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Limited OXPHOS capacity in white adipocytes is a hallmark of obesity in laboratory mice irrespective of the glucose tolerance status.

Schöttl T, Kappler L, Fromme T, Klingenspor M - Mol Metab (2015)

Bottom Line: Maximal respiration capacity and cell respiratory control ratios were diminished in white adipocytes of each of the four murine obesity models, both in the absence and the presence of impaired glucose tolerance.Limitation was more pronounced in adipocytes of intraabdominal versus subcutaneous fat.Impaired respiratory capacity in white adipocytes solely is not sufficient for the development of systemic glucose intolerance.

View Article: PubMed Central - PubMed

Affiliation: Molecular Nutritional Medicine, Technische Universität München, Else Kröner Fresenius Center for Nutritional Medicine, Freising, Germany.

ABSTRACT

Objective: Several human and rodent obesity studies speculate on a causal link between altered white adipocyte mitochondria in the obese state and changes in glucose homeostasis. We here aimed to dissect whether alterations in white adipocyte mitochondrial respiratory function are a specific phenomenon of obesity or impaired glucose tolerance or both.

Methods: Mature white adipocytes were purified from posterior subcutaneous and intraabdominal epididymal fat of four murine obesity models characterized by either impaired or normal oral glucose tolerance. Bioenergetic profiles, including basal, leak, and maximal respiration, were generated using high-resolution respirometry. Cell respiratory control ratios were calculated to evaluate mitochondrial respiratory function.

Results: Maximal respiration capacity and cell respiratory control ratios were diminished in white adipocytes of each of the four murine obesity models, both in the absence and the presence of impaired glucose tolerance. Limitation was more pronounced in adipocytes of intraabdominal versus subcutaneous fat.

Conclusion: Reduced mitochondrial respiratory capacity in white adipocytes is a hallmark of murine obesity irrespective of the glucose tolerance status. Impaired respiratory capacity in white adipocytes solely is not sufficient for the development of systemic glucose intolerance.

No MeSH data available.


Related in: MedlinePlus

H2O2release of isolated mitochondria from adipocytes of 24 weeks HFD versus CD fed mice. H2O2 release was assessed in pyruvate or palmitate energized mitochondria using Amplex® Red fluorescence. Measurements were conducted during state 4 (substrate only) and state 3 (substrate + ADP) respiration. Data are presented as means ± SD of 4 experiments. * = p < 0.05.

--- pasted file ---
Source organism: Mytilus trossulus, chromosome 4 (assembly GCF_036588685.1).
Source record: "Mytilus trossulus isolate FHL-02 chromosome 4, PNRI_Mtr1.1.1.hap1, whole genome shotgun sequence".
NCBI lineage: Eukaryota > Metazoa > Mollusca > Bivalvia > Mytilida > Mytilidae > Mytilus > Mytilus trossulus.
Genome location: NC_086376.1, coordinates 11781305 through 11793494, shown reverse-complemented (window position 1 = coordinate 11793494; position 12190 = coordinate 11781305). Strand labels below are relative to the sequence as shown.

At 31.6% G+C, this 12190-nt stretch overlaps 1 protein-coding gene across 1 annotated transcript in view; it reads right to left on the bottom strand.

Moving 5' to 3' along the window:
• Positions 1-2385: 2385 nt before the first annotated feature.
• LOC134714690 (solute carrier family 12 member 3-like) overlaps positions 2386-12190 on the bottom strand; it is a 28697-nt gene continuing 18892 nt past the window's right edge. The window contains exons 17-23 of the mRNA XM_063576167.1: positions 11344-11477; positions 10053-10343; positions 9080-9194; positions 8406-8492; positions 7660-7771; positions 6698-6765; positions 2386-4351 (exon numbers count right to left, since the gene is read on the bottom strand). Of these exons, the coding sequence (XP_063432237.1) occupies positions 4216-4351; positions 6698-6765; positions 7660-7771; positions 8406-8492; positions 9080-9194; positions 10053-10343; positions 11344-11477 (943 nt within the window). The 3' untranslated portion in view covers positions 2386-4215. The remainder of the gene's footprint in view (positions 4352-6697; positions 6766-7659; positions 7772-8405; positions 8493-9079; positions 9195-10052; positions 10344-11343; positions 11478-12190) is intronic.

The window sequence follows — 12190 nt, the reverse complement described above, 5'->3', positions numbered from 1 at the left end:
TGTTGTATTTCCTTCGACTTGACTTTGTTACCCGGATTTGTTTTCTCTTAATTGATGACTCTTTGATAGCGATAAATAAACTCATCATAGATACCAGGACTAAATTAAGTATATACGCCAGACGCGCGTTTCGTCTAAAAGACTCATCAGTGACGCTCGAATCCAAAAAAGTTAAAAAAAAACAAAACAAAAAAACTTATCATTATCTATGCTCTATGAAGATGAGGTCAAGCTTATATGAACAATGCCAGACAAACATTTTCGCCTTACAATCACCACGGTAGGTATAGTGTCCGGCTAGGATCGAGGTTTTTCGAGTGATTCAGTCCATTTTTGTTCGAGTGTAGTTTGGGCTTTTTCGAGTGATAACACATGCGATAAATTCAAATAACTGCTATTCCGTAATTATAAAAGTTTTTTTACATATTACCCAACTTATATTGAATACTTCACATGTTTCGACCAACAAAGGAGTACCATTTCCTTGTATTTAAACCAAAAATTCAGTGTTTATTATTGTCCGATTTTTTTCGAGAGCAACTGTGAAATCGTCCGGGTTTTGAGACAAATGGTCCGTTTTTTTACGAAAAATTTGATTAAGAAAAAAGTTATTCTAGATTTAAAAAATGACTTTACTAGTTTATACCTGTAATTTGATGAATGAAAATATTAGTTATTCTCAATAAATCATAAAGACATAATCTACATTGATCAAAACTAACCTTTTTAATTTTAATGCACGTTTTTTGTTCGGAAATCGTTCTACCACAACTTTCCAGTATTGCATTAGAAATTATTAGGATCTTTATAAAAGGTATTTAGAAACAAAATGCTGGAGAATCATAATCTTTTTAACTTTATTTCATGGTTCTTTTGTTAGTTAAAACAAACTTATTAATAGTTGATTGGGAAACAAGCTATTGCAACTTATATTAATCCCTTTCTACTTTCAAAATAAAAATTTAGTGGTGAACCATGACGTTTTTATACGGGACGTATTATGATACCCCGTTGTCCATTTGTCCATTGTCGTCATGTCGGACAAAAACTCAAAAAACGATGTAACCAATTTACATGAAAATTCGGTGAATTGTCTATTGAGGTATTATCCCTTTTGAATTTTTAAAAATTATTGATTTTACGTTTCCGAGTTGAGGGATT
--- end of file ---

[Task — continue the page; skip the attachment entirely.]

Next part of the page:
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fig4: H2O2release of isolated mitochondria from adipocytes of 24 weeks HFD versus CD fed mice. H2O2 release was assessed in pyruvate or palmitate energized mitochondria using Amplex® Red fluorescence. Measurements were conducted during state 4 (substrate only) and state 3 (substrate + ADP) respiration. Data are presented as means ± SD of 4 experiments. * = p < 0.05.

Mentions: Elevated levels of reactive oxygen species (ROS) in adipocytes have been associated with obesity dependent impaired glucose tolerance and insulin resistance [19]. We determined whether mitochondria from posterior subcutaneous and epididymal adipocytes of HFD vs. control diet (CD) fed mice differ in terms of H2O2 efflux, as a result of superoxide radical anion formation. Superoxide, the main ROS produced by the electron transport chain, is converted by superoxide dismutase 2 (SOD2) to membrane permeable H2O2[20,21] which is either released from the mitochondria or degraded by matrix antioxidant processes [22]. Mitochondrial H2O2 efflux, as a surrogate measure for ROS metabolism, was comparable in the two feeding groups of this study. We found no evidence for elevated ROS release from isolated white adipocyte mitochondria, which could be associated with impaired glucose tolerance observed in HFD fed mice. If anything, we detected a minor reduction of ROS release in mitochondria of the HFD group (Figure 4). This finding does not support the view that excessive mitochondrial ROS release in adipocytes from HFD fed mice contributes to the development of impaired glucose metabolism.